Home > Resilience After Dark (Gansett Island #23)

Resilience After Dark (Gansett Island #23)
Author: Marie Force

 


Chapter 1

 

 

Gansett Island residents counted down to Labor Day for weeks, during the frenetic last rush of tourists before the island shut down for the long winter. Jace Carson had loved being there during the season, had enjoyed his bartending job at the Beachcomber and was concerned about making enough money to survive the off-season.

His first order of business, after his daily AA meeting, would be to start looking for a place to live, since the Beachcomber housing was available only to summer employees. He was more than ready to get out of there, after enduring weeks of the crazy partying that went on with the summer employees, many of whom had already headed back to college. The only good thing about the housing was that it had been free.

He’d been counting down to today for another reason. A few weeks ago, he’d told Nina, the AA facilitator, that he’d have something to say by Labor Day. As she glanced his way now, he knew it was time for him to step up for the group the way they had for him since he first joined them in July.

Jace had gotten to know several of the regulars, including Dr. Quinn James and his new wife Mallory James, as well as the fire chief, Mason Johns, and Jeff Lawry, through the stories they’d told about their addiction struggles and how they’d overcome them to lead a sober life. He appreciated everyone in the group who’d talked through challenges and supported one another throughout the busy season.

Now it was his turn. Telling his story would never come easily to him, but he’d been in the program long enough now to know that sharing the tough stuff was critical to maintaining his recovery and supporting the others.

“I, ah, want to thank you all for welcoming me into your group this summer and for all the wisdom you’ve shared,” Jace said. “It’s made a difference for me as I became part of a new community.”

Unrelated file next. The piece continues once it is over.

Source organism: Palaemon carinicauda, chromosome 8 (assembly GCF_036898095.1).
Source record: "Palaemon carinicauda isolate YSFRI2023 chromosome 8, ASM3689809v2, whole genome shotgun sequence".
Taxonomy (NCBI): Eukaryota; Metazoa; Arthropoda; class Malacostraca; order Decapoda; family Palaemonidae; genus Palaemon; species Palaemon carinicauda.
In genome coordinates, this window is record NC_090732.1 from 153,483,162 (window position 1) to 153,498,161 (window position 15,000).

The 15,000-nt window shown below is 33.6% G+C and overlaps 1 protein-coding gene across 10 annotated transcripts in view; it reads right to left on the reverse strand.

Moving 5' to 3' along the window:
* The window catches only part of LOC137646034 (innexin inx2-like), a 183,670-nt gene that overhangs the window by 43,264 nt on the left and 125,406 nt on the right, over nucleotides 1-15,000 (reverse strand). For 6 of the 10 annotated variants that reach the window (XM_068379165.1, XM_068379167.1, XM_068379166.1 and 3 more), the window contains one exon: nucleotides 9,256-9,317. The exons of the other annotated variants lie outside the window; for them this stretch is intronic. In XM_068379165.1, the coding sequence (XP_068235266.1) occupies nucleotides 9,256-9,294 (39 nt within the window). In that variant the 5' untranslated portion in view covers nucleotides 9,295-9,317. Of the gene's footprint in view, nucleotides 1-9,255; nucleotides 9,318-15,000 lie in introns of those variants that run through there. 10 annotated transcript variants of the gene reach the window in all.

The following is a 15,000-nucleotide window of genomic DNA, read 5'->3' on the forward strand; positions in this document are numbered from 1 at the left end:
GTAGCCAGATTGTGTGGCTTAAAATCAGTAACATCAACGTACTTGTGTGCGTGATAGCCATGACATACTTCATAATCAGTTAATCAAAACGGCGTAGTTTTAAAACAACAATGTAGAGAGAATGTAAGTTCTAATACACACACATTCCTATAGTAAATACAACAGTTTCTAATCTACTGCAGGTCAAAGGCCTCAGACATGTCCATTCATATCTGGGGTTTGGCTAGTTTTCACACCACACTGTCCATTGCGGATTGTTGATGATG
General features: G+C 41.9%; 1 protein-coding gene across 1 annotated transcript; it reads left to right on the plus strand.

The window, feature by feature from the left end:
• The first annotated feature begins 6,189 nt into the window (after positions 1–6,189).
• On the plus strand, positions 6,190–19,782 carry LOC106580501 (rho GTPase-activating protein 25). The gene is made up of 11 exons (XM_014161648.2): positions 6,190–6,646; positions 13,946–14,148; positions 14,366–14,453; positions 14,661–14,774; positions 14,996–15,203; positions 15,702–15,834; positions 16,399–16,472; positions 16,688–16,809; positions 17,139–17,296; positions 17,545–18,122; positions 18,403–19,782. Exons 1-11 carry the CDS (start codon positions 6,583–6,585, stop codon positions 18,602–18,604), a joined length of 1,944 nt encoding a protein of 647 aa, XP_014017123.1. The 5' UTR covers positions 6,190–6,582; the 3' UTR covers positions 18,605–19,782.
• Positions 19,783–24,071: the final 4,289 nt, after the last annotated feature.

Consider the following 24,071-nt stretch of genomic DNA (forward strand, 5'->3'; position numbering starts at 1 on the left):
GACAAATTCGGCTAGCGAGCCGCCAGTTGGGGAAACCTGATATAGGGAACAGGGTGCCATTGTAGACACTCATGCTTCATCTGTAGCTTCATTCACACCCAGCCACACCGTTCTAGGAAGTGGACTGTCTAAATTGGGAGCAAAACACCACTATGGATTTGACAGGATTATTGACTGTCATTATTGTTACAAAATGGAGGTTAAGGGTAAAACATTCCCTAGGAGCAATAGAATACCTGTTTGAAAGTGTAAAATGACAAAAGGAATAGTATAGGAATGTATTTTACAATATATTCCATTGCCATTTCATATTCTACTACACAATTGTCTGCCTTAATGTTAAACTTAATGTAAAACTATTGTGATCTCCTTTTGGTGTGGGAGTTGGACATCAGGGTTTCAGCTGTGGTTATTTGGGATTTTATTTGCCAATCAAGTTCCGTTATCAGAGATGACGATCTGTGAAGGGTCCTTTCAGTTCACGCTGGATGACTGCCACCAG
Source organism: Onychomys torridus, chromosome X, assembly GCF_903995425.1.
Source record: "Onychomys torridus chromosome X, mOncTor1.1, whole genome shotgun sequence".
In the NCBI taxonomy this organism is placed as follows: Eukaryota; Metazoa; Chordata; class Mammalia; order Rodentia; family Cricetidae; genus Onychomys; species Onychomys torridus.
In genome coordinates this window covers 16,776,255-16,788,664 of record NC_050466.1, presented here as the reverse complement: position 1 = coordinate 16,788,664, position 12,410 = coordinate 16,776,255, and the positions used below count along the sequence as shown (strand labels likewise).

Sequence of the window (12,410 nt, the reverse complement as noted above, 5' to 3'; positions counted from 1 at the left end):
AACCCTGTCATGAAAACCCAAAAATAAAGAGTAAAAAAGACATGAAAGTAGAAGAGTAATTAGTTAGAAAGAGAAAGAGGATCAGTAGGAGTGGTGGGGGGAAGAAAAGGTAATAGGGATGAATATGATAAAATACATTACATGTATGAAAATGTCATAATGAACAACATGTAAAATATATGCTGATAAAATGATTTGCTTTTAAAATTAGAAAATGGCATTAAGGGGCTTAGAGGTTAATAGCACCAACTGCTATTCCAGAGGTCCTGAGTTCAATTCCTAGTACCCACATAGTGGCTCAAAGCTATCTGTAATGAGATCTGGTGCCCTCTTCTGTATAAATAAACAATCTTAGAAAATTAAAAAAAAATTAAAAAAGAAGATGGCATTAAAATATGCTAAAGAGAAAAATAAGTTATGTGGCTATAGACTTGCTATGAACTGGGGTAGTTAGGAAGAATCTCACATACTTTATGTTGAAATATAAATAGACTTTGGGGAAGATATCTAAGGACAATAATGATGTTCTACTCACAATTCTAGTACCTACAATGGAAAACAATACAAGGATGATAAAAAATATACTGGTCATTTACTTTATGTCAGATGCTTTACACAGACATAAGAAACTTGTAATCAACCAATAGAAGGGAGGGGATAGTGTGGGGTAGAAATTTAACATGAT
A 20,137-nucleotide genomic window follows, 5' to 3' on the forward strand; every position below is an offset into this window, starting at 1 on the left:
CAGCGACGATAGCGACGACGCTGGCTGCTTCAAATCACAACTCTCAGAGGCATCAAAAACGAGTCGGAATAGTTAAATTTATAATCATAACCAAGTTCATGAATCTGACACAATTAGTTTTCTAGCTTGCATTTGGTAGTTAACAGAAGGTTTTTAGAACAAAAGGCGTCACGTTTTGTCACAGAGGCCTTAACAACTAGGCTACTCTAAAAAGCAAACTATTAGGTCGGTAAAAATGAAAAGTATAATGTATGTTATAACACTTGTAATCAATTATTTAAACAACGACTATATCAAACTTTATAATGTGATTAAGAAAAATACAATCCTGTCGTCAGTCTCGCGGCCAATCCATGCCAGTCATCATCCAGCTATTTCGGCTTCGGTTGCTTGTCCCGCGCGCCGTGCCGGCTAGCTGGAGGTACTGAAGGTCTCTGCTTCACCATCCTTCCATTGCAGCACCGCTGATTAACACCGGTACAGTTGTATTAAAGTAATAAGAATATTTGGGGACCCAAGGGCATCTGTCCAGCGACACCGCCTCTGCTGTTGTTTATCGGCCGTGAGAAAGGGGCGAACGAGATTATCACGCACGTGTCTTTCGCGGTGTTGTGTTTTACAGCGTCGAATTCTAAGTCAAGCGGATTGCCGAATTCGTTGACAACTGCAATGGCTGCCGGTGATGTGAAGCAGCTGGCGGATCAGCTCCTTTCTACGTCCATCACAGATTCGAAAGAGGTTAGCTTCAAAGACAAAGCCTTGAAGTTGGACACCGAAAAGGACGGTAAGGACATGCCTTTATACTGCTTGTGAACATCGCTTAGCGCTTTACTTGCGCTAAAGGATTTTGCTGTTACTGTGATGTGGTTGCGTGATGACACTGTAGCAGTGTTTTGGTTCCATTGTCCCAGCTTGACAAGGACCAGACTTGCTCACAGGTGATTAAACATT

“We’ve enjoyed having you, Jace,” Nina said with the same warm smile she’d extended to him since his first meeting.

“Well, thank you again. I came here to Gansett because my boys live here. Some of you may know them, Jackson and Kyle. They’re being raised by Seamus and Carolina O’Grady.”

Mallory gasped.

“Don’t worry,” Jace said. “Seamus and Carolina know I’m here and have been generous about allowing me to spend time with the boys, although the boys don’t know I’m their biological father. Not yet anyway. We thought it best to hold that back for now, until they’re a little older and able to understand things that are too big for them after losing their mom so recently.”

“She was a lovely person,” Mallory said.

“Yes, she was, and she deserved way better than what she got from me.” Overwhelmed by memories of the only woman he’d ever loved, Jace took a moment to get his thoughts together. “I can’t remember when exactly it was that I started messing around with heroin and meth. I think it was probably middle school. My older brother ran with a crowd that was into everything we were told to avoid, and I thought I was so lucky that he would take me with him. Our parents encouraged it. They thought it was great that we were growing up as close brothers, but we were drug addicts and criminals.

“You couldn’t tell us that, though. In our minds, we were just having fun, doing what kids do. Except, over time, we needed much more than we could afford. That’s when we started stealing from our parents, grandparents, friends, strangers. We did whatever we had to do to support our habit.

“I met Lisa when I was eighteen and already a full-blown junkie. But she didn’t know that. I’d gotten very good at hiding it from everyone. Even our parents had no clue what we were really doing. We got married young, had the boys one right after the other, and my struggle intensified when I had three people depending on me.”